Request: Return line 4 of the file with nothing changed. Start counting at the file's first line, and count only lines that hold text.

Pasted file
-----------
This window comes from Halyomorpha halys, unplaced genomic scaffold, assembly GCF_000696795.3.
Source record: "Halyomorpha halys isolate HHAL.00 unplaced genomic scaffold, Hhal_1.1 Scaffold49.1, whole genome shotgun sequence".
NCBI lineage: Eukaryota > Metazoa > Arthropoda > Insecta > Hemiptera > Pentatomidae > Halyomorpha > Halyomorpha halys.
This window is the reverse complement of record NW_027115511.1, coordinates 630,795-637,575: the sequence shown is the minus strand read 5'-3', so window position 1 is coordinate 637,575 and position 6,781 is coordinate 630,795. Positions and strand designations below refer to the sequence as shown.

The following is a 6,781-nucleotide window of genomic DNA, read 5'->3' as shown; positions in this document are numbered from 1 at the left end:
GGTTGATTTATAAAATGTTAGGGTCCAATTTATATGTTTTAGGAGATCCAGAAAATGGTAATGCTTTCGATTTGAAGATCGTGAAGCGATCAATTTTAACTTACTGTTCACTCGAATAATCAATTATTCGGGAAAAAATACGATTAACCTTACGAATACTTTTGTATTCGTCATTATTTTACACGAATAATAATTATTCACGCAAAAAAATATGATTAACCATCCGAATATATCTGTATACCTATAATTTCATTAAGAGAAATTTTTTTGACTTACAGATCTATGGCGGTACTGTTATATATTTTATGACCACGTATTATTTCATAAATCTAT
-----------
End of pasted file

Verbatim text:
This window is the reverse complement of record NW_027115511.1, coordinates 630,795-637,575: the sequence shown is the minus strand read 5'-3', so window position 1 is coordinate 637,575 and position 6,781 is coordinate 630,795. Positions and strand designations below refer to the sequence as shown.